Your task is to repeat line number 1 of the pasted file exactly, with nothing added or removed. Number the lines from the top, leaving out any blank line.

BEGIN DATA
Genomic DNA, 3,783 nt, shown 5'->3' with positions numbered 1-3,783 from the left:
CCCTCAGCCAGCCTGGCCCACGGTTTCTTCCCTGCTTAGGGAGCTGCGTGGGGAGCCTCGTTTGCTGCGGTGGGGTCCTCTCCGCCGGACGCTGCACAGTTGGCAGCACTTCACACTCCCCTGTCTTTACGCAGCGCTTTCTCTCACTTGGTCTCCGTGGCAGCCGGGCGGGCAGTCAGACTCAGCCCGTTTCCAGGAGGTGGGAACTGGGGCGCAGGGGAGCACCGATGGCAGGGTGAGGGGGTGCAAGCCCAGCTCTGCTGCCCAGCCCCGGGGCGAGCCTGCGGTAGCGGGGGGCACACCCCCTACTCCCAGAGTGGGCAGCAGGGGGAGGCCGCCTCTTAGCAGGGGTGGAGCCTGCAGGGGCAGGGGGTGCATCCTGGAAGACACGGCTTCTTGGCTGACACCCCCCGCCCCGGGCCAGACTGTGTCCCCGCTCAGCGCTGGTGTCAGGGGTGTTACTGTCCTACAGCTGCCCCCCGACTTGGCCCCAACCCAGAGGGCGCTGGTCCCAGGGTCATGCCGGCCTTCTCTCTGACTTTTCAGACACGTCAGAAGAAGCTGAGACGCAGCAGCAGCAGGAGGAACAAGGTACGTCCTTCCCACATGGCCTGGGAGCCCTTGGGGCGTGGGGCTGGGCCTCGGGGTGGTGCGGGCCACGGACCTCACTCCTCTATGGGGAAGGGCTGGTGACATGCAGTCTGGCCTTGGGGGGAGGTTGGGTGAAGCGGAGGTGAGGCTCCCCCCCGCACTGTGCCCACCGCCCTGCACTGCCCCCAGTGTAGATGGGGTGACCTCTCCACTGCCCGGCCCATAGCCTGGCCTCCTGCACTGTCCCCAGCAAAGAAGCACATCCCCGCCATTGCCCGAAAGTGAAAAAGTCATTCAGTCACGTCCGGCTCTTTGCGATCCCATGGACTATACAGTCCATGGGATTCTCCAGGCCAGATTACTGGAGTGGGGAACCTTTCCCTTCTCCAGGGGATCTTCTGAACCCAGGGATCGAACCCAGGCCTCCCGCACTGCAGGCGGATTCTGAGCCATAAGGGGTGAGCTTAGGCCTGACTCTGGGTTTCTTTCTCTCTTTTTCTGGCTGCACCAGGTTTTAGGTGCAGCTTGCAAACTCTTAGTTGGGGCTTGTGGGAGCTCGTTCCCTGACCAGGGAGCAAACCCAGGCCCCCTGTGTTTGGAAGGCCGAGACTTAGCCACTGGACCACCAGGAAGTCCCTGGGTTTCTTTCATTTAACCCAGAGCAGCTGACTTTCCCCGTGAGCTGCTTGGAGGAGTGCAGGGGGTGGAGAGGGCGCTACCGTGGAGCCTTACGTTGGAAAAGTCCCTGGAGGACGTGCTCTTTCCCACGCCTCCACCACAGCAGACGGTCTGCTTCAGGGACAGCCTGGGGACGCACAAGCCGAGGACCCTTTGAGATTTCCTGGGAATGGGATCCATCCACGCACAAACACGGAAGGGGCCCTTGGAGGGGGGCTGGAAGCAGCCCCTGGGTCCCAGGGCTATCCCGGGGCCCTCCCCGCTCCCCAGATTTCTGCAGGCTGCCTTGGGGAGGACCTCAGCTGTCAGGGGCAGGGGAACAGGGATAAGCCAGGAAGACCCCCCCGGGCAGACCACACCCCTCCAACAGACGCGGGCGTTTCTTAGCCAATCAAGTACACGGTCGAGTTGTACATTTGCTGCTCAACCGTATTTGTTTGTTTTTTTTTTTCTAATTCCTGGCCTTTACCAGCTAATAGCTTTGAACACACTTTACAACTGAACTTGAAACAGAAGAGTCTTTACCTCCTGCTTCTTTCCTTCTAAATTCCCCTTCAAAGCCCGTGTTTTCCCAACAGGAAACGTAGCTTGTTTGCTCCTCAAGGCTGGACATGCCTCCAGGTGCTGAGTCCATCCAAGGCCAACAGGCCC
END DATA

Genomic DNA, 3,783 nt, shown 5'->3' with positions numbered 1-3,783 from the left: